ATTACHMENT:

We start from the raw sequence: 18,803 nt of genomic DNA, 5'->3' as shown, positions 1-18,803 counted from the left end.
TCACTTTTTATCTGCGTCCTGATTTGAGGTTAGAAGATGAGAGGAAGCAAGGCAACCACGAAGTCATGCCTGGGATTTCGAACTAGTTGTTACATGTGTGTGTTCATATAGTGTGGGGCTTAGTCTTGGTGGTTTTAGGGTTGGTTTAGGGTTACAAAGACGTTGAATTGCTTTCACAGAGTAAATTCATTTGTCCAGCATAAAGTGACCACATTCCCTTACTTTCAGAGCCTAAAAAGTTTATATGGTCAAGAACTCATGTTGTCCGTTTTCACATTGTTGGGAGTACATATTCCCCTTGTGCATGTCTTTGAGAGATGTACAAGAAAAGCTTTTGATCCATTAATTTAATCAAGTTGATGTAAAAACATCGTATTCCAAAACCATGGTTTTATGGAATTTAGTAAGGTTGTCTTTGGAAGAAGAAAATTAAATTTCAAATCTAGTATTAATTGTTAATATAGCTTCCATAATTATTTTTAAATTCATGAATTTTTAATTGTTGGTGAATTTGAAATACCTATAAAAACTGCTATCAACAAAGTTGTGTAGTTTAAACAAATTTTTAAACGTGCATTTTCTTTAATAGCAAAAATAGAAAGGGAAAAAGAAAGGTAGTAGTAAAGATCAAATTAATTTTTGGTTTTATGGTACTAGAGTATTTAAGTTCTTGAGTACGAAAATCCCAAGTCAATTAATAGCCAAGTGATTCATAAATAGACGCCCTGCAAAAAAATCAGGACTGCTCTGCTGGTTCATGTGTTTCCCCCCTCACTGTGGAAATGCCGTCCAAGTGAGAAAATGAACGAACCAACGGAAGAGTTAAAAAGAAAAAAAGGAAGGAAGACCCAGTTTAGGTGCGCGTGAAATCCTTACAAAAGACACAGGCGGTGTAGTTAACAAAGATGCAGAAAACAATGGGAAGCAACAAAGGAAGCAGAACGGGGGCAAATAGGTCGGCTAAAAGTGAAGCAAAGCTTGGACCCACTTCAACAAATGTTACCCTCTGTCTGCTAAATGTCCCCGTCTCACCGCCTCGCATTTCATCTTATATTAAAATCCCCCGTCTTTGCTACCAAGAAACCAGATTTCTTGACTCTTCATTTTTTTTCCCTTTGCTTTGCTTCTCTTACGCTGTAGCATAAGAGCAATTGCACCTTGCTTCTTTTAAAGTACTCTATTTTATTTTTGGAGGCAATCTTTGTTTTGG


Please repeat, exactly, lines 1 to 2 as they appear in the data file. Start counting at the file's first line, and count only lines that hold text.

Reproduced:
We start from the raw sequence: 18,803 nt of genomic DNA, 5'->3' as shown, positions 1-18,803 counted from the left end.
TCACTTTTTATCTGCGTCCTGATTTGAGGTTAGAAGATGAGAGGAAGCAAGGCAACCACGAAGTCATGCCTGGGATTTCGAACTAGTTGTTACATGTGTGTGTTCATATAGTGTGGGGCTTAGTCTTGGTGGTTTTAGGGTTGGTTTAGGGTTACAAAGACGTTGAATTGCTTTCACAGAGTAAATTCATTTGTCCAGCATAAAGTGACCACATTCCCTTACTTTCAGAGCCTAAAAAGTTTATATGGTCAAGAACTCATGTTGTCCGTTTTCACATTGTTGGGAGTACATATTCCCCTTGTGCATGTCTTTGAGAGATGTACAAGAAAAGCTTTTGATCCATTAATTTAATCAAGTTGATGTAAAAACATCGTATTCCAAAACCATGGTTTTATGGAATTTAGTAAGGTTGTCTTTGGAAGAAGAAAATTAAATTTCAAATCTAGTATTAATTGTTAATATAGCTTCCATAATTATTTTTAAATTCATGAATTTTTAATTGTTGGTGAATTTGAAATACCTATAAAAACTGCTATCAACAAAGTTGTGTAGTTTAAACAAATTTTTAAACGTGCATTTTCTTTAATAGCAAAAATAGAAAGGGAAAAAGAAAGGTAGTAGTAAAGATCAAATTAATTTTTGGTTTTATGGTACTAGAGTATTTAAGTTCTTGAGTACGAAAATCCCAAGTCAATTAATAGCCAAGTGATTCATAAATAGACGCCCTGCAAAAAAATCAGGACTGCTCTGCTGGTTCATGTGTTTCCCCCCTCACTGTGGAAATGCCGTCCAAGTGAGAAAATGAACGAACCAACGGAAGAGTTAAAAAGAAAAAAAGGAAGGAAGACCCAGTTTAGGTGCGCGTGAAATCCTTACAAAAGACACAGGCGGTGTAGTTAACAAAGATGCAGAAAACAATGGGAAGCAACAAAGGAAGCAGAACGGGGGCAAATAGGTCGGCTAAAAGTGAAGCAAAGCTTGGACCCACTTCAACAAATGTTACCCTCTGTCTGCTAAATGTCCCCGTCTCACCGCCTCGCATTTCATCTTATATTAAAATCCCCCGTCTTTGCTACCAAGAAACCAGATTTCTTGACTCTTCATTTTTTTTCCCTTTGCTTTGCTTCTCTTACGCTGTAGCATAAGAGCAATTGCACCTTGCTTCTTTTAAAGTACTCTATTTTATTTTTGGAGGCAATCTTTGTTTTGG